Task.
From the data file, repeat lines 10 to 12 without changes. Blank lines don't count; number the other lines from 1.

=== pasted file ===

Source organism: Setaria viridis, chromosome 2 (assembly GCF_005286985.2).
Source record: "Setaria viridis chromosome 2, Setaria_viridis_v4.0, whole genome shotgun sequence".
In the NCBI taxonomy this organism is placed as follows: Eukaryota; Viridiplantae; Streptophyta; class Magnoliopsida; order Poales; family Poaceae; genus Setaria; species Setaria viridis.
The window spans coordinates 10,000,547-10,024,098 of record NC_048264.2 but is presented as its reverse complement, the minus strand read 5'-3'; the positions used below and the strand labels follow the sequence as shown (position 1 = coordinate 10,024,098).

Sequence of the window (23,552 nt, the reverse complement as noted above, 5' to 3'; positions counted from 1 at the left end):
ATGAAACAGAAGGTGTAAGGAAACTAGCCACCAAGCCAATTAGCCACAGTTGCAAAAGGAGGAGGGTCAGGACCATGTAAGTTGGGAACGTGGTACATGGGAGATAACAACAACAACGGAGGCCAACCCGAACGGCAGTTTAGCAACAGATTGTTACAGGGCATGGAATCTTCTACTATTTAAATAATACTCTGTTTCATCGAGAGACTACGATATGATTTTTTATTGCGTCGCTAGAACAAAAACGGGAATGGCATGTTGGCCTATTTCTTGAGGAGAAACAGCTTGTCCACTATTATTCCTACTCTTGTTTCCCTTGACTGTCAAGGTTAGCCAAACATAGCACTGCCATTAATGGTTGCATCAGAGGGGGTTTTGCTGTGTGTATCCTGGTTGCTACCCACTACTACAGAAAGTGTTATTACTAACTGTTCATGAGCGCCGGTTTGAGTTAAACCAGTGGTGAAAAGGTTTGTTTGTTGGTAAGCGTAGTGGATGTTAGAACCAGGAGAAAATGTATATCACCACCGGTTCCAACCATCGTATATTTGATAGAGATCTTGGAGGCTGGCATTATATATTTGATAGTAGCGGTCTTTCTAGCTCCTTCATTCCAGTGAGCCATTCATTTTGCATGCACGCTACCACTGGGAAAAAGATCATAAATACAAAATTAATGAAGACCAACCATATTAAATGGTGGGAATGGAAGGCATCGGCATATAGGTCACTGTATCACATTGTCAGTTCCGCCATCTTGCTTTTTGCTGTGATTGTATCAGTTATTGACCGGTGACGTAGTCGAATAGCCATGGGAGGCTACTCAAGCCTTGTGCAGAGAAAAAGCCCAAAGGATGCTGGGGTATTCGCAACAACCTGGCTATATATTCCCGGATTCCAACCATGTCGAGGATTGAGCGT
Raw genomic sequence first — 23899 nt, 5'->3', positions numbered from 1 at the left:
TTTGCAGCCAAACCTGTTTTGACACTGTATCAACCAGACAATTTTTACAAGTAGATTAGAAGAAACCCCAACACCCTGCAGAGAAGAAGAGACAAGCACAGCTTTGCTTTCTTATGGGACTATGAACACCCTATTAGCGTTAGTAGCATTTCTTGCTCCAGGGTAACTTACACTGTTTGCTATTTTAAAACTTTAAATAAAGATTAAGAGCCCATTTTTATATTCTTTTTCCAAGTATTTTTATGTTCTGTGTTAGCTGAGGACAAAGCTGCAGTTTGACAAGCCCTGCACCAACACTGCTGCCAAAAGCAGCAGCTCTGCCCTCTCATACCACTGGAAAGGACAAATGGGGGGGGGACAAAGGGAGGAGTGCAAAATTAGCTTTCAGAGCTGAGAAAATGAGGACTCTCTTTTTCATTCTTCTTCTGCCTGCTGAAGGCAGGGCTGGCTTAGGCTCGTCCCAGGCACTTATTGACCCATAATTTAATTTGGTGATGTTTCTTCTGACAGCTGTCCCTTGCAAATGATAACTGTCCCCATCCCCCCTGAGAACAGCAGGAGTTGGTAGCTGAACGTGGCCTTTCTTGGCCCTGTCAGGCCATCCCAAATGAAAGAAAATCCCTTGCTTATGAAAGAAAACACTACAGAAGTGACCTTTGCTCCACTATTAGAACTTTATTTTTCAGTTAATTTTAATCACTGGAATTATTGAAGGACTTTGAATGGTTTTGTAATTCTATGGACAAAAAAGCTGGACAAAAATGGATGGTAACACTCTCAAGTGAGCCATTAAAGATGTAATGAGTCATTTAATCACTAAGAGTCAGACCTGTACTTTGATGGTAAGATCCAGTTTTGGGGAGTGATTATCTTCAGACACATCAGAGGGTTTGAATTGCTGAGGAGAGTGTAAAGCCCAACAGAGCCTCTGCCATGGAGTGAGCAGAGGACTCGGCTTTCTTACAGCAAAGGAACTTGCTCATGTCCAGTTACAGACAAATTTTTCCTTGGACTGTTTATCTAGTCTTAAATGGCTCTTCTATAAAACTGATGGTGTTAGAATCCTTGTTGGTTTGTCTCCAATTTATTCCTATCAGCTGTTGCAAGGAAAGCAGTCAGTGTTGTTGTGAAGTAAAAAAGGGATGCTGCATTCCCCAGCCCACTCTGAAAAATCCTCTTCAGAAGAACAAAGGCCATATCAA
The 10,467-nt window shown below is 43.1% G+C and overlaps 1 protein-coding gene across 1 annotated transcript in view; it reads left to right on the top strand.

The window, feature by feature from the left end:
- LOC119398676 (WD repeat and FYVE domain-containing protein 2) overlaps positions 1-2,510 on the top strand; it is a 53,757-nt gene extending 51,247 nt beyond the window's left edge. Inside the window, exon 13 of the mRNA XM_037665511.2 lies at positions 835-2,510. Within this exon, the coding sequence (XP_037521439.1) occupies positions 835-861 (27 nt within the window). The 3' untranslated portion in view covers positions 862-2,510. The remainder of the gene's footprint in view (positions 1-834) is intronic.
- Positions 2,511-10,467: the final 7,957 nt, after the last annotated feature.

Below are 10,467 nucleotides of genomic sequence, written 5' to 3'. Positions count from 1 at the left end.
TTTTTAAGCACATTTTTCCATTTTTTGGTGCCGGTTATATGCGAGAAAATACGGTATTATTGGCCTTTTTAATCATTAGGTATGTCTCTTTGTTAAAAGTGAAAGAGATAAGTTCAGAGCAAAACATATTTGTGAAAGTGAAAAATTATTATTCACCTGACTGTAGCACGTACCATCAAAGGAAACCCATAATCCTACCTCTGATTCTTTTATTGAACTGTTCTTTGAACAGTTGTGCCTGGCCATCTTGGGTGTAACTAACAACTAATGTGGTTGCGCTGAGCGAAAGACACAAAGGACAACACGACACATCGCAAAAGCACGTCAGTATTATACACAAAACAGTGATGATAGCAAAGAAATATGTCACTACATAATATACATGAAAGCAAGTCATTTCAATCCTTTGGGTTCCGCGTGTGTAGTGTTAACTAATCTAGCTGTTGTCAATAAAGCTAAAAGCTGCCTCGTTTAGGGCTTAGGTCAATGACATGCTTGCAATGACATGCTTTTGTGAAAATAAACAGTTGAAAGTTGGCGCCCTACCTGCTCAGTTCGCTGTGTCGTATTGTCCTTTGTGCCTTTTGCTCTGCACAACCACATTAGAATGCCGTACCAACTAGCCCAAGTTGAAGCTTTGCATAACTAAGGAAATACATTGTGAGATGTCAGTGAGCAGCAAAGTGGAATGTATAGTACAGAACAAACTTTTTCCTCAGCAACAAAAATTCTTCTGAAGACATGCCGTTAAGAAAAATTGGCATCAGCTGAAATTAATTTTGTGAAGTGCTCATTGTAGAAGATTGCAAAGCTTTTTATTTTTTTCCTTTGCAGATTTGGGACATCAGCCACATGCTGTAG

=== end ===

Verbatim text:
The window, feature by feature from the left end:
- LOC119398676 (WD repeat and FYVE domain-containing protein 2) overlaps positions 1-2,510 on the top strand; it is a 53,757-nt gene extending 51,247 nt beyond the window's left edge. Inside the window, exon 13 of the mRNA XM_037665511.2 lies at positions 835-2,510. Within this exon, the coding sequence (XP_037521439.1) occupies positions 835-861 (27 nt within the window). The 3' untranslated portion in view covers positions 862-2,510. The remainder of the gene's footprint in view (positions 1-834) is intronic.
- Positions 2,511-10,467: the final 7,957 nt, after the last annotated feature.